A fantasia inspired by E.M. Forster’s A Passage to India, PASSAGE is set in the fictional Country X, which is a neocolonial client of Country Y. B, a local doctor, and F, an expat teacher, begin to forge a friendship that is challenged after a fateful trip to a local attraction. A meditation on how power imbalances affect personal and interpersonal dynamics across a spectrum of situations, the play allows a director wide latitude in casting the roles by race, ethnicity, and gender, with different casting choices highlighting different societal structures.
BEHIND THE SHEET by Charly Evon Simpson
In 1840s Alabama, Dr. George Barry is on the verge of a miraculous cure: treatment for fistulas, a common but painful complication of childbirth. To achieve his medical breakthrough, Dr. Barry performs experimental surgeries on a group of enslaved women afflicted with the condition. Based on the true story of Dr. J. Marion Sims, the "father of modern gynecology," BEHIND THE SHEET remembers the forgotten women who made his achievement possible, and the pain they endured in the process. [5 men, 6 women]
TRAVISVILLE by William Jackson Harper
In 1960s Texas, one city has so far avoided the tumult of the Civil Rights movement. Through the efforts of an alliance of black church leaders, a wary peace has been maintained with the city's white mayor and citizens. But when the mayor partners with a private developer to gentrify the black neighborhood and uproot its residents, and a movement organizer from Atlanta comes to town, the Minister's Alliance will need to choose between the nonconfrontational status quo and standing up for the interests of their community—and weathering the risks resistance incurs. [7 men, 2 women (doubling)]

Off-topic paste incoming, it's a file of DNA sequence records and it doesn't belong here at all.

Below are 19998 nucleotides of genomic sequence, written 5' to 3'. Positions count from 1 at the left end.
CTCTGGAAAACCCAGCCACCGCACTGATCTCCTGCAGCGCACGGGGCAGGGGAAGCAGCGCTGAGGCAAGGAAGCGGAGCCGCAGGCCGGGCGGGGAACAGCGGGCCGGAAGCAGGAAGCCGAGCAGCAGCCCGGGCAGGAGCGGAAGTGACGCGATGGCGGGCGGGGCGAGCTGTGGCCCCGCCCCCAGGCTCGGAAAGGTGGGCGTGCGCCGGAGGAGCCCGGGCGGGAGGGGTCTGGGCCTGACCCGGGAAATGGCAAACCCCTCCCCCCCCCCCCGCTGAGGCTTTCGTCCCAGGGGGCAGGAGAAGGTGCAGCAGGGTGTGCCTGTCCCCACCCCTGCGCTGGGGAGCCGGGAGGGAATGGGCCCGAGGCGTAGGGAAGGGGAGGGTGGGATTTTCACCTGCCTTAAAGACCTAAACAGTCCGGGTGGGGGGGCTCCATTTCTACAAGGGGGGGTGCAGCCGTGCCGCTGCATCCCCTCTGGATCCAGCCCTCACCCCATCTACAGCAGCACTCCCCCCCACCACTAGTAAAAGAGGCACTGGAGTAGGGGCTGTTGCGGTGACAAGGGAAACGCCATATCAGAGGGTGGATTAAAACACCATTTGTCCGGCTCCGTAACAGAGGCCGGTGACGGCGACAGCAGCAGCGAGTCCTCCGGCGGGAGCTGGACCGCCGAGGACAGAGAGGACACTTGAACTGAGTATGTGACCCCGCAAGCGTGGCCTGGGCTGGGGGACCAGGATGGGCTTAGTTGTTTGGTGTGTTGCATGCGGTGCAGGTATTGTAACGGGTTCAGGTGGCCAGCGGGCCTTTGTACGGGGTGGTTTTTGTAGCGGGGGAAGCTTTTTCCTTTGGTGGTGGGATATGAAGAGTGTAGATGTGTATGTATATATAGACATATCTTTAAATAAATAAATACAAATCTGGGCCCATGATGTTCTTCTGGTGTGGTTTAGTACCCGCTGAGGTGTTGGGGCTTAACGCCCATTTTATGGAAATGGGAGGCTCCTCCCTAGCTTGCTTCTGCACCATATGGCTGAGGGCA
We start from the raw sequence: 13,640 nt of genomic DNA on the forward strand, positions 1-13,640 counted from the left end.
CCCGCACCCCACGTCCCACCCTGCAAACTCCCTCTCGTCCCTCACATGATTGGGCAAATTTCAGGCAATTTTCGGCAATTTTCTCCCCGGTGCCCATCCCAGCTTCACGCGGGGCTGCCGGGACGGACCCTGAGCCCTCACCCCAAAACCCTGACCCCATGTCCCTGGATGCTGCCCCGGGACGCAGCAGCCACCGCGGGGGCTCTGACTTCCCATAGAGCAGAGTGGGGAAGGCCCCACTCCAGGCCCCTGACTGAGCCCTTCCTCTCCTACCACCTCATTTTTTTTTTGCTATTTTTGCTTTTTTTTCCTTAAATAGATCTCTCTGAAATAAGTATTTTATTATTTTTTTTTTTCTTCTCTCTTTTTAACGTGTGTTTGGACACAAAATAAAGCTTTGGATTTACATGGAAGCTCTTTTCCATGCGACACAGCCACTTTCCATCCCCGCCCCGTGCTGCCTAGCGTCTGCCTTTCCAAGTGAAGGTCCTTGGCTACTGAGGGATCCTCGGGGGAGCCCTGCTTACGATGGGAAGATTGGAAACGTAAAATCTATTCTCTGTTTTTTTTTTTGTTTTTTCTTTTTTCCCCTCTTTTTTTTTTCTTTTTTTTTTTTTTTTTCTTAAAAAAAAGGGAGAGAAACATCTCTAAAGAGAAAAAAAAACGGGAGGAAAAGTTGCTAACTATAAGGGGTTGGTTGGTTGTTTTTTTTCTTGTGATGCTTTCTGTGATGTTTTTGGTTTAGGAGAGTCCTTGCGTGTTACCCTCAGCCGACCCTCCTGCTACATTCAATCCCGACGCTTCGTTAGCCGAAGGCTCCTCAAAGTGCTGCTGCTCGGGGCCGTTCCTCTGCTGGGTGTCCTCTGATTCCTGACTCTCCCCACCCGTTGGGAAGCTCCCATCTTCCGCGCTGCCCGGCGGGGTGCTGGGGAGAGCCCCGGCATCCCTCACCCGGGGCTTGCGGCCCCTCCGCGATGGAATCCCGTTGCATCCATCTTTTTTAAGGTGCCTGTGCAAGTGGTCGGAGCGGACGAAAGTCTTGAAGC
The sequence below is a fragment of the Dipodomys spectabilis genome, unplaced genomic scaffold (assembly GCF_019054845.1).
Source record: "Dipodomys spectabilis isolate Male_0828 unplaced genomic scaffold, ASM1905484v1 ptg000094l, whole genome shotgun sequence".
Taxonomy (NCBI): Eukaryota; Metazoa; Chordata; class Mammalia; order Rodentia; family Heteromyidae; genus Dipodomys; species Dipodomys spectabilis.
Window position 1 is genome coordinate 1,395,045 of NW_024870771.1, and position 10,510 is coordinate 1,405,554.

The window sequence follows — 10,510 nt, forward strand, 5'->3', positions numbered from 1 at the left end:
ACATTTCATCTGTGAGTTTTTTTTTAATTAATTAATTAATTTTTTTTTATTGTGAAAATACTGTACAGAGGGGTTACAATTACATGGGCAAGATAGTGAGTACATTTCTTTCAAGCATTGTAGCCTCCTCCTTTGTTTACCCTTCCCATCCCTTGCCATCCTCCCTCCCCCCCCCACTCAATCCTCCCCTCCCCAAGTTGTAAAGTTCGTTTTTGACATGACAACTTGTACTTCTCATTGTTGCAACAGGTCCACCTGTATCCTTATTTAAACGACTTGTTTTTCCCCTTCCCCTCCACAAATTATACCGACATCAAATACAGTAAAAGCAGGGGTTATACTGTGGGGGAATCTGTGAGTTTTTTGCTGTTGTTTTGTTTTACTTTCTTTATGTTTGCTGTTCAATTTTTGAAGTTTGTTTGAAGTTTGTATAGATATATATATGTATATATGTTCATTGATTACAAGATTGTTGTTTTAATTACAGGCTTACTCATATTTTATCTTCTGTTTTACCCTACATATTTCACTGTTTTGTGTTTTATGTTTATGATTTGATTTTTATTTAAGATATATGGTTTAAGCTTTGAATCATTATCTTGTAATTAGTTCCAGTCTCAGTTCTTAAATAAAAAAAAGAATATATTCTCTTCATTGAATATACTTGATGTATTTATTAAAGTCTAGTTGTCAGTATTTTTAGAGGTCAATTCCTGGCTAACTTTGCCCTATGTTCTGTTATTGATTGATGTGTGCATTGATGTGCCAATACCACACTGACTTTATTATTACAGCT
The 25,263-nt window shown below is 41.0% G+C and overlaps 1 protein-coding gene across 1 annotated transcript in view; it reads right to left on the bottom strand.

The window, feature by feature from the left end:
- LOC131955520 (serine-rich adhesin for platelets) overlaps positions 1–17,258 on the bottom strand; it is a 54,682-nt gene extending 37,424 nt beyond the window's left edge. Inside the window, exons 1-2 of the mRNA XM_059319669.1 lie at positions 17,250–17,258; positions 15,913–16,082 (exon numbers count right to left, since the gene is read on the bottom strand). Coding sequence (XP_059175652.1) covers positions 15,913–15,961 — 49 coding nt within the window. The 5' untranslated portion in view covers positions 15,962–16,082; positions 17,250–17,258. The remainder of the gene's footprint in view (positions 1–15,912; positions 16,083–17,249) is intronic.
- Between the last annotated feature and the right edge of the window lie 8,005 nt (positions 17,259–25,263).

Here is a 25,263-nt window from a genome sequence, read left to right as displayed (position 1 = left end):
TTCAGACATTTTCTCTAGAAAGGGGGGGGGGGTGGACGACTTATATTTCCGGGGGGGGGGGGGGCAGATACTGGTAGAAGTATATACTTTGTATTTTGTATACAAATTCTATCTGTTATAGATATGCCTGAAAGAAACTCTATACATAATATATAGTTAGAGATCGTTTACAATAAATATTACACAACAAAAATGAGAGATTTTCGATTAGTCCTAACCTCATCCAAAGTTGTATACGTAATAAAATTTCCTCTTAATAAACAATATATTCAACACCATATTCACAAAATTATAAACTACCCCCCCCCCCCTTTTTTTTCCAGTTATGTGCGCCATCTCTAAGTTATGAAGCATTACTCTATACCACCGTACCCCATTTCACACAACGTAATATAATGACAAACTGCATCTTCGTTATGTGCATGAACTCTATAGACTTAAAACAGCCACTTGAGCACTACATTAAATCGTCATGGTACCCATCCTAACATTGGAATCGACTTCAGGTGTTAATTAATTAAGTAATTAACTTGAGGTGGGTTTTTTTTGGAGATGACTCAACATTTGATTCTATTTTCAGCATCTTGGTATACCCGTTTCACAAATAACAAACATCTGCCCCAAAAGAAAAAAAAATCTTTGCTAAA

ONE MORE RIVER TO CROSS: A VERBATIM FUGUE by Lynn Nottage
Between 1936 and 1938, the Federal Writers' Project gathered over 2,300 interviews with former slaves. Pulitzer-winner Lynn Nottage has collected and condensed these interviews into a theatrical exploration of the history of slavery in the United States. By resurrecting these slaves' stories onstage, Nottage resurrects the voices of people who for so many years had none, and she creates a space for the contemplation of the enduring effects of slavery in America. [4 men, 4 women]
Jagriti is a Performance Arts space dedicated to Theatre, Music, Dance and Comedy. Founded in 2011 by Arundhati and Jagdish Raja, the space has hosted several productions from India and around the world. A 200-seat theatre, built around a full-thrust stage, it is fully equipped to cater to both artistes and audience. The main stage is designed for intimate performances with adjoining spaces for informal lectures and gatherings. Jagriti is owned and operated by the not-for-profit ART Foundation, a registered charitable trust.
The Rooftop - above the main auditorium is an open-to-sky space with a staging area that can accommodate about 50 people. A raised and walled off platform can work as a perfect area for puppet theatre. The Rooftop has a restroom and a pantry.
The Terrace - alongside the auditorium, the Terrace can accommodate about 20 people as an informal gathering area.
Lumbini - extending out from the foyer, Lumbini has a stage and an open-to-sky terraced space for about 80 people.